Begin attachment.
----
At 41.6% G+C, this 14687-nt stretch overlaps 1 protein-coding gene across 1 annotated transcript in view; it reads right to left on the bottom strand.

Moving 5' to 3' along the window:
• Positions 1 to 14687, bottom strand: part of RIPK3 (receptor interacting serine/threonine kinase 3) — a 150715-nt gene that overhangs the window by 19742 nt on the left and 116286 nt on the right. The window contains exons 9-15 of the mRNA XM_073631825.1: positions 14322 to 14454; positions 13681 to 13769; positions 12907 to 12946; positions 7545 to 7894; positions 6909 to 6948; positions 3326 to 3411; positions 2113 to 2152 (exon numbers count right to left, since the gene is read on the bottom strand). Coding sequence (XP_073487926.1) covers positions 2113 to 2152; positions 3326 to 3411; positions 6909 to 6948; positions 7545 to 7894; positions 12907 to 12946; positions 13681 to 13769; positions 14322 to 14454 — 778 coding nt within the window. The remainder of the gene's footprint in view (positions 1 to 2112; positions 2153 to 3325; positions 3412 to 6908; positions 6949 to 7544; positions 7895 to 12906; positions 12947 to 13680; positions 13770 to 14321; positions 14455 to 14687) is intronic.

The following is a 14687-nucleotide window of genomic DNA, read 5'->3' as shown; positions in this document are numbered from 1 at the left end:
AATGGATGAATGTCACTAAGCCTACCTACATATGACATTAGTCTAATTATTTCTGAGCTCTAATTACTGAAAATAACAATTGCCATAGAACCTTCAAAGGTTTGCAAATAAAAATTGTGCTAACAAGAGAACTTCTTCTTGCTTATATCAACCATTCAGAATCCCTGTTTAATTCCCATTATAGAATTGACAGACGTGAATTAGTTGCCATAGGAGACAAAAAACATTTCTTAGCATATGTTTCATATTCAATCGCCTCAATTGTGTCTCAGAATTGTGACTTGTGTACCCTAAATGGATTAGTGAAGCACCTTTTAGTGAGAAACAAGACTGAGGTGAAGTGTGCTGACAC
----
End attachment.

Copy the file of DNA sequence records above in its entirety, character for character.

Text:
At 41.6% G+C, this 14687-nt stretch overlaps 1 protein-coding gene across 1 annotated transcript in view; it reads right to left on the bottom strand.

Moving 5' to 3' along the window:
• Positions 1 to 14687, bottom strand: part of RIPK3 (receptor interacting serine/threonine kinase 3) — a 150715-nt gene that overhangs the window by 19742 nt on the left and 116286 nt on the right. The window contains exons 9-15 of the mRNA XM_073631825.1: positions 14322 to 14454; positions 13681 to 13769; positions 12907 to 12946; positions 7545 to 7894; positions 6909 to 6948; positions 3326 to 3411; positions 2113 to 2152 (exon numbers count right to left, since the gene is read on the bottom strand). Coding sequence (XP_073487926.1) covers positions 2113 to 2152; positions 3326 to 3411; positions 6909 to 6948; positions 7545 to 7894; positions 12907 to 12946; positions 13681 to 13769; positions 14322 to 14454 — 778 coding nt within the window. The remainder of the gene's footprint in view (positions 1 to 2112; positions 2153 to 3325; positions 3412 to 6908; positions 6949 to 7544; positions 7895 to 12906; positions 12947 to 13680; positions 13770 to 14321; positions 14455 to 14687) is intronic.

The following is a 14687-nucleotide window of genomic DNA, read 5'->3' as shown; positions in this document are numbered from 1 at the left end:
AATGGATGAATGTCACTAAGCCTACCTACATATGACATTAGTCTAATTATTTCTGAGCTCTAATTACTGAAAATAACAATTGCCATAGAACCTTCAAAGGTTTGCAAATAAAAATTGTGCTAACAAGAGAACTTCTTCTTGCTTATATCAACCATTCAGAATCCCTGTTTAATTCCCATTATAGAATTGACAGACGTGAATTAGTTGCCATAGGAGACAAAAAACATTTCTTAGCATATGTTTCATATTCAATCGCCTCAATTGTGTCTCAGAATTGTGACTTGTGTACCCTAAATGGATTAGTGAAGCACCTTTTAGTGAGAAACAAGACTGAGGTGAAGTGTGCTGACAC